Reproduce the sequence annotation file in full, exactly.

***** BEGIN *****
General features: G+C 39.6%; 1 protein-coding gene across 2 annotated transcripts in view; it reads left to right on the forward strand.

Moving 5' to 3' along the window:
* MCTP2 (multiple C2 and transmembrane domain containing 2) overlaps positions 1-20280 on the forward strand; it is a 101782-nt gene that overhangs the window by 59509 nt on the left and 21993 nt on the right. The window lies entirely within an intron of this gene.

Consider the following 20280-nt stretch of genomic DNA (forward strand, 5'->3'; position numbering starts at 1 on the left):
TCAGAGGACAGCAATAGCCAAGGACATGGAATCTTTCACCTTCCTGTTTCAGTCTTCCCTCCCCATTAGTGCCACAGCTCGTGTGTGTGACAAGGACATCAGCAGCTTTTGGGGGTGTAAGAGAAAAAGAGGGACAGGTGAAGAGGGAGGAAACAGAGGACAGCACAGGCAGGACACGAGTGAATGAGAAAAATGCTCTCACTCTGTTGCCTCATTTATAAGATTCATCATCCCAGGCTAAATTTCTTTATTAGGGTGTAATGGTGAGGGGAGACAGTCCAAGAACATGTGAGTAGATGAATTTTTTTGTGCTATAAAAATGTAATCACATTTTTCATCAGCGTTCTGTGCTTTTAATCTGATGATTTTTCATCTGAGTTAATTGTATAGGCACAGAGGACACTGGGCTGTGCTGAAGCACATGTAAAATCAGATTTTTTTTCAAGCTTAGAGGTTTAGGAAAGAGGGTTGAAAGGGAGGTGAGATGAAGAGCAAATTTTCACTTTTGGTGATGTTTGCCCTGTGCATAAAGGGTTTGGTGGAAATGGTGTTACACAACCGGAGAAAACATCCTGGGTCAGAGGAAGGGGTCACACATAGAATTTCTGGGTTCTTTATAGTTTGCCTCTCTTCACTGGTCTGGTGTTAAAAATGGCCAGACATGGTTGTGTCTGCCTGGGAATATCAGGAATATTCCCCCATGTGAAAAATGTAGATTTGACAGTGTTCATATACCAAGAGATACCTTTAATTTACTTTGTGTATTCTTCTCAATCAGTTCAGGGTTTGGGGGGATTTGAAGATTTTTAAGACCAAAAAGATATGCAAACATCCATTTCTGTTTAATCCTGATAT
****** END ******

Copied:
General features: G+C 39.6%; 1 protein-coding gene across 2 annotated transcripts in view; it reads left to right on the forward strand.

Moving 5' to 3' along the window:
* MCTP2 (multiple C2 and transmembrane domain containing 2) overlaps positions 1-20280 on the forward strand; it is a 101782-nt gene that overhangs the window by 59509 nt on the left and 21993 nt on the right. The window lies entirely within an intron of this gene.

Consider the following 20280-nt stretch of genomic DNA (forward strand, 5'->3'; position numbering starts at 1 on the left):
TCAGAGGACAGCAATAGCCAAGGACATGGAATCTTTCACCTTCCTGTTTCAGTCTTCCCTCCCCATTAGTGCCACAGCTCGTGTGTGTGACAAGGACATCAGCAGCTTTTGGGGGTGTAAGAGAAAAAGAGGGACAGGTGAAGAGGGAGGAAACAGAGGACAGCACAGGCAGGACACGAGTGAATGAGAAAAATGCTCTCACTCTGTTGCCTCATTTATAAGATTCATCATCCCAGGCTAAATTTCTTTATTAGGGTGTAATGGTGAGGGGAGACAGTCCAAGAACATGTGAGTAGATGAATTTTTTTGTGCTATAAAAATGTAATCACATTTTTCATCAGCGTTCTGTGCTTTTAATCTGATGATTTTTCATCTGAGTTAATTGTATAGGCACAGAGGACACTGGGCTGTGCTGAAGCACATGTAAAATCAGATTTTTTTTCAAGCTTAGAGGTTTAGGAAAGAGGGTTGAAAGGGAGGTGAGATGAAGAGCAAATTTTCACTTTTGGTGATGTTTGCCCTGTGCATAAAGGGTTTGGTGGAAATGGTGTTACACAACCGGAGAAAACATCCTGGGTCAGAGGAAGGGGTCACACATAGAATTTCTGGGTTCTTTATAGTTTGCCTCTCTTCACTGGTCTGGTGTTAAAAATGGCCAGACATGGTTGTGTCTGCCTGGGAATATCAGGAATATTCCCCCATGTGAAAAATGTAGATTTGACAGTGTTCATATACCAAGAGATACCTTTAATTTACTTTGTGTATTCTTCTCAATCAGTTCAGGGTTTGGGGGGATTTGAAGATTTTTAAGACCAAAAAGATATGCAAACATCCATTTCTGTTTAATCCTGATAT